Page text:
As soon as they get word that there is power in their Tampa neighborhood, they plan to return. Meanwhile, Atkins, who works from home, said having his friends share his home has been awesome.

“Finn is in the kitchen making bacon now. We have gone through pounds of bacon,” Atkins said. “And a lot of milk. And lots of ice cream.”

Families, rejoined thanks to Irma, are facing anxieties about houses and jobs.

Growing up in St. Petersburg, now living in Lawrenceville, Jamie Clarke and his family got used to hurricanes. They got equally familiar with false alarms — storms that fizzled out and became inconveniences rather than tragedies.

“But this one sounded bad,” he said. “We have never evacuated before. But I begged my family to get out of that mentality and come up here.”

Nine nieces, nephews and friends came up from St. Petersburg to Clarke’s tiny apartment. Across town in Alpharetta, his sister Tammy Greelish is hosting seven more family members.

“I am not sure if the storm was as bad as predicted for St. Pete, but I am glad they are here with us,” Clarke said. “It has actually been a great experience. There has been a lot of bonding and a lot of laughing.”

Jacksonville, which didn’t bear the brunt of Hurricane Irma, is suffering a different fate — storm surges have flooded downtown and several neighborhoods.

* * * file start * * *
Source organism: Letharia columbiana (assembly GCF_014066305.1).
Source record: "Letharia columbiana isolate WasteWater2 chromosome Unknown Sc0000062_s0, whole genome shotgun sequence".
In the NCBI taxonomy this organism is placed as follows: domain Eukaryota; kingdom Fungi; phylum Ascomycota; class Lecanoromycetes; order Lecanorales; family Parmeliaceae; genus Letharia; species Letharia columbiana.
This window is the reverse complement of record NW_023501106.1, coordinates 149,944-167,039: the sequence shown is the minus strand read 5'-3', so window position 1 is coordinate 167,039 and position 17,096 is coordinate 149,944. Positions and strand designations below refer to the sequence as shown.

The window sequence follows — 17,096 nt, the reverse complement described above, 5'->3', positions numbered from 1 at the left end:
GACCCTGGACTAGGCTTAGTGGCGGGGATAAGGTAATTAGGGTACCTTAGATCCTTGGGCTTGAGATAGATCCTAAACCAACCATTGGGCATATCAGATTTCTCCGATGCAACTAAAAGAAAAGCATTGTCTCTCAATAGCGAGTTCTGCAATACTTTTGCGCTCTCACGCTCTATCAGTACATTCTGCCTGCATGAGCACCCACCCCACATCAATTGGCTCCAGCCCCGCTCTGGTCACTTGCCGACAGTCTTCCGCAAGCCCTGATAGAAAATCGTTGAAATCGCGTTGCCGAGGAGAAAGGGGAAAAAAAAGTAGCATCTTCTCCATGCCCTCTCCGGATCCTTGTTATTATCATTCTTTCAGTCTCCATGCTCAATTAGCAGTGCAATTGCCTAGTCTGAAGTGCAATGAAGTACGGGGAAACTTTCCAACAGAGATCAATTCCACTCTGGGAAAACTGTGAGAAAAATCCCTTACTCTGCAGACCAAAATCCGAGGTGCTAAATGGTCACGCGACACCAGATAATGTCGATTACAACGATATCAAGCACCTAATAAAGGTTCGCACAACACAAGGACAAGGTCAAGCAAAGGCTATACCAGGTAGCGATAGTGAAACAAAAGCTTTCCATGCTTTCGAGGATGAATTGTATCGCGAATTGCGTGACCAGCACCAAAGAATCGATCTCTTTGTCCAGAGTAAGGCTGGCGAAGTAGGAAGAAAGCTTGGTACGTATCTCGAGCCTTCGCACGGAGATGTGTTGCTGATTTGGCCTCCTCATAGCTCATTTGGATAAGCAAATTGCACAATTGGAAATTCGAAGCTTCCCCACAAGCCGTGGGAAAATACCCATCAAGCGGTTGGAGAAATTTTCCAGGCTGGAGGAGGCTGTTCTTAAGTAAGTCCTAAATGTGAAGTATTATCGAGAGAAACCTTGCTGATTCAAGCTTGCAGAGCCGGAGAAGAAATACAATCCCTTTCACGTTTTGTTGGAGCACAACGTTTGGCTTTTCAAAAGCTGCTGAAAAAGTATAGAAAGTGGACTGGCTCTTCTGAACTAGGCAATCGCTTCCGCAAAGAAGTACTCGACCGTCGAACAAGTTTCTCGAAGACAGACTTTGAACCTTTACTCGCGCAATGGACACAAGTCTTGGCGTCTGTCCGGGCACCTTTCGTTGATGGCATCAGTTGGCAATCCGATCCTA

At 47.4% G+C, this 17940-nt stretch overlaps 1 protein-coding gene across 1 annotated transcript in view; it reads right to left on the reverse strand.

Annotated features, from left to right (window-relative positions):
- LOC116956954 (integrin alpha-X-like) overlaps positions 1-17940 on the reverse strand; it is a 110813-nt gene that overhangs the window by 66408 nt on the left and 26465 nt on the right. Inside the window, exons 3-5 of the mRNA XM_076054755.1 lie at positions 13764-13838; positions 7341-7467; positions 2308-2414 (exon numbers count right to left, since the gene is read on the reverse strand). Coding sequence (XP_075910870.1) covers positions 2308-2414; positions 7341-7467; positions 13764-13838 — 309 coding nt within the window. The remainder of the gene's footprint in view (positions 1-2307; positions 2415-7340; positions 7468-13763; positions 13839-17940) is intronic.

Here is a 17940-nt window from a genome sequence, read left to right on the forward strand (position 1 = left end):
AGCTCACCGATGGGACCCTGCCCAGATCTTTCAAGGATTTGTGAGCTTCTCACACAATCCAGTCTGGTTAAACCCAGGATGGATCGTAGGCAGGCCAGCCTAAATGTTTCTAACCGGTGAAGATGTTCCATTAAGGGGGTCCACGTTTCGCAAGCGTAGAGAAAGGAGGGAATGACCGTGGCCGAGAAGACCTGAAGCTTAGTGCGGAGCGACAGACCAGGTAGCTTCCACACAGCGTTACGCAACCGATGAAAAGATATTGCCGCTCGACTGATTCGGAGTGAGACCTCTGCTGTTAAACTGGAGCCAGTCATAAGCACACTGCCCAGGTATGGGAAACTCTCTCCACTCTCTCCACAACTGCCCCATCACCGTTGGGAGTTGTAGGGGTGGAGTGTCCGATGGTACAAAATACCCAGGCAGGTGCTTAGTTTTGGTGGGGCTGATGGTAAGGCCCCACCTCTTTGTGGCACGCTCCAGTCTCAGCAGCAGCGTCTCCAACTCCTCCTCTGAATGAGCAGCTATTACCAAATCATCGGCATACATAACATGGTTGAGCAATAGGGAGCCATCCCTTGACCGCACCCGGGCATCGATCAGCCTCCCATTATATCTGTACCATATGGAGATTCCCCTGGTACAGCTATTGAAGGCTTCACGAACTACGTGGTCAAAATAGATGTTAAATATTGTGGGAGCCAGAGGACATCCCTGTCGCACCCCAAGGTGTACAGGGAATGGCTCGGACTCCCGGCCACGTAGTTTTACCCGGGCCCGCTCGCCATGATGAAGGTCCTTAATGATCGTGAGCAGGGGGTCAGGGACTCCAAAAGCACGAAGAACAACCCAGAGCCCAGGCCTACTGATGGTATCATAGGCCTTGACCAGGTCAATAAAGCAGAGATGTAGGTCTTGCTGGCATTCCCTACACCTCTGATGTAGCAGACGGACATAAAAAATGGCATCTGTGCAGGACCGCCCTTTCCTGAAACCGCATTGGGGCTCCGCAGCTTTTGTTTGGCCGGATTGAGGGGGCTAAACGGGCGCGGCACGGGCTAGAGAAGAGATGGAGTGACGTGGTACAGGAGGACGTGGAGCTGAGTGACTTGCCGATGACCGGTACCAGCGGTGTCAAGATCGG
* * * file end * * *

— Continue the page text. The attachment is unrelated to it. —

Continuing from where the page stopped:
Beth Radtke’s mother drove 11 hours Thursday from Jacksonville, and Beth has been following social media and trying to reach out to old high school friends to see how bad the damage is. Meanwhile, the Radtke’s Lake Claire home is filled with smells of her childhood. Her mother was in the kitchen Monday making a roast. It was chicken noodle soup on Sunday.

“We knew that it was looking like she was going to have to evacuate,” Radtke said. “We have plenty of space and I have a young daughter, who was happy to see her grandmother.”

As the storm began to build in Atlanta, she said: “It is strange to have someone evacuate one place to go to another area that might get hit.”

Jonathan Baker, a Columbus native living in Clearwater, Fla., had other problems on his mind.

He didn’t wait for the governor’s evacuation order to hit the road with his wife and 17-month-old boy. The family set out for Georgia Wednesday.

By Thursday, after 10 hours on the road, Baker was back in Columbus filing for a business license to run video game tournaments, something he did on the side in Clearwater. By Friday night, he was waiting tables at Samurai, a Japanese restaurant in the city’s old downtown area.

“One thing people don’t take into account with an evacuation is you’re out of work for like three weeks,” he said. “Your budget suffers.”

Florence and John Worsham from Palm Bay took the forced evacuation as a chance to make new business connections, after an exhausting 24 hour drive to Atlanta.

Florence, a gospel singer, was able to deliver her latest single, “Protected,” to a leading gospel radio station here.

“The title means so much right now. People are afraid. They don’t know what is going to happen,” she said. “Because of our strong Christian background, we know that we are protected …. We don’t want people to be stupid and not listen to authorities, but we know everything is going to be alright.”